Itzcoatl Ocampo

The attorney for Itzcoatl 'Izzy' Ocampo says investigators believe his client collected enough Ajax powder for a lethal dose that he then swallowed. (Bruce Chambers/Reuters)

The attorney for an accused Orange County, Calif. serial killer who died after deputies discovered he was ill in his cell said his client died after swallowing some Ajax, an industrial cleaner.

Michael Molfetta said investigators believe his client, Itzcoatl “Izzy” Ocampo, accumulated enough Ajax for a lethal dose that he then ingested. Deputies found Ocampo in his single-man cell about 6:35 p.m. Wednesday, shaking and vomiting.

Ocampo, 25, was taken to a hospital, where he died in the intensive care unit about 1:40 p.m. Thursday.

PHOTOS: Serial killer targets O.C. homeless

The incident raises concerns about how the Sherriff’s Department monitors its inmates, especially someone like Ocampo who has attracted so much media attention, Molfetta said.

“I’m completely baffled as to how this can happen to a guy who is, if not the most high-profile inmate in jail, one of them,” Molfetta said. “His family is grieving; they want to know how this happened.”

Ocampo was accused of killing six people: four homeless men, a woman and her son. He was scheduled to appear in court for a pretrial hearing next month. He was arrested in January 2012 after a series of slayings in north Orange County.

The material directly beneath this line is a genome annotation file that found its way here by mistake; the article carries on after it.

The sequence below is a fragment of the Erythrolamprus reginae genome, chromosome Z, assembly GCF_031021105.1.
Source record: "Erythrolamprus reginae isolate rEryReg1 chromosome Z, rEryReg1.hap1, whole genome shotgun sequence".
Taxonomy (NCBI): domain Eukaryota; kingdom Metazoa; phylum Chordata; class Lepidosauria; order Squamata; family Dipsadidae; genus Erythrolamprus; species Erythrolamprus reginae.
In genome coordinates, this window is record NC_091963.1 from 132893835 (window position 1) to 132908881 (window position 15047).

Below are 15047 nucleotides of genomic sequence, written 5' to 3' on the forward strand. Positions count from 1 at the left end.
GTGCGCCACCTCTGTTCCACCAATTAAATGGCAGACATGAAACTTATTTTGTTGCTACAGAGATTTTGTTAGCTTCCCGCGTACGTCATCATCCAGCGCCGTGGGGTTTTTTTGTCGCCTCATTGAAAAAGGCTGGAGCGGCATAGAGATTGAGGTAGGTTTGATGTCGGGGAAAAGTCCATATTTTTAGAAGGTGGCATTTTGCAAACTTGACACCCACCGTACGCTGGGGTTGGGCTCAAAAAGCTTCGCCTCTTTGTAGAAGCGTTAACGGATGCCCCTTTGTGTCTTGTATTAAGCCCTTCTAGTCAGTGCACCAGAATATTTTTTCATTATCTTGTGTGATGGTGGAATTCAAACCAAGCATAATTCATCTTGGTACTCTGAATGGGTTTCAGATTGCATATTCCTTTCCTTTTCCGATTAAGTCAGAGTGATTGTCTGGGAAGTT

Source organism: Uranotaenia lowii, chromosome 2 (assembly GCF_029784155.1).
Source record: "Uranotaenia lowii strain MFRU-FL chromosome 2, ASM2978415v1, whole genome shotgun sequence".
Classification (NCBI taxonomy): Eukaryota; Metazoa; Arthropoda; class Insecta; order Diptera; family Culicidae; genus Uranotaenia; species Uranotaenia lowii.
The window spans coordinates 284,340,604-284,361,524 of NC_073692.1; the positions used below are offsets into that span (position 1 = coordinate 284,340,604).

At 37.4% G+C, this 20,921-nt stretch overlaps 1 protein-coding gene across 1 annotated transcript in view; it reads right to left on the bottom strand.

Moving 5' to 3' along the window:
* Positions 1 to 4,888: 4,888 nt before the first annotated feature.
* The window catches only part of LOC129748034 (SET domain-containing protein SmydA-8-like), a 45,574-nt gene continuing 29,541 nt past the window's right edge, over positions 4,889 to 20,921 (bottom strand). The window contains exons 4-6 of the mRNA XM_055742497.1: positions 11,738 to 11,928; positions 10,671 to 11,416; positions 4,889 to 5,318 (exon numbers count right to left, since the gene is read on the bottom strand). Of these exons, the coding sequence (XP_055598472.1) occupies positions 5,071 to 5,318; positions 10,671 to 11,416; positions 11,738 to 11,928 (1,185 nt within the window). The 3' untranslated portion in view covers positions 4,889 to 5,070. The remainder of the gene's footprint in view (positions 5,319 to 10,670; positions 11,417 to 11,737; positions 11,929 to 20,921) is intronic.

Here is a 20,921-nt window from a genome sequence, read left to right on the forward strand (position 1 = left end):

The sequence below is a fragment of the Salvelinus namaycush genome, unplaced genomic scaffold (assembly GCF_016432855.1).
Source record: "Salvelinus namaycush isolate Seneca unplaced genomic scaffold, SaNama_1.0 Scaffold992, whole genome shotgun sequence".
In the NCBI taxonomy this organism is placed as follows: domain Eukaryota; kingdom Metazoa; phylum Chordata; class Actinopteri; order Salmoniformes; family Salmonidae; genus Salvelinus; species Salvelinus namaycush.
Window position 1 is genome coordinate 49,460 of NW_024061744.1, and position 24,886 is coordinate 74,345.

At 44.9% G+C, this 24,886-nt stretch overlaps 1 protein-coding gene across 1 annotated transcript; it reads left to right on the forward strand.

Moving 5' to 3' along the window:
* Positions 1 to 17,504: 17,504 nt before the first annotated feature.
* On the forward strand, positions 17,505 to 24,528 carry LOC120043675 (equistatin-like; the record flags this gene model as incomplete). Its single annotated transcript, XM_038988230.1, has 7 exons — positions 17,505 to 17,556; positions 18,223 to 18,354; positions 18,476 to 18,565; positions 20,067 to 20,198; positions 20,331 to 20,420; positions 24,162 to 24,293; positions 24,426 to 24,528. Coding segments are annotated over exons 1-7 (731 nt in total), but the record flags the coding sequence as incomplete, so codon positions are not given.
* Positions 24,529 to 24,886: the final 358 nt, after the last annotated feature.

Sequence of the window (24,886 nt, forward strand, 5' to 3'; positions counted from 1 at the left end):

Ocampo told authorities that he targeted homeless people because they were "available and vulnerable" and believed he was performing a public service because their presence was a "blight" on the community. He set a personal goal of 16 slayings, authorities said.

"The temptation by people is to say, 'Who cares?' " Molfetta said. "That is a slippery slope right there because he is presumed innocent."

Ocampo’s death is being investigated by the Orange County district attorney’s office, as is routine procedure for in-custody deaths, the Sheriff’s Department said. An autopsy is scheduled early next week but toxicology results will not be available for several weeks.

Orange County prosecutors had been seeking the death penalty against Ocampo.

“There’s no excuse; this should not have happened,” Molfetta said. “How hard is it to keep poison away from him? The answer is it isn’t at all if you cared.”

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adolfo.flores@latimes.com

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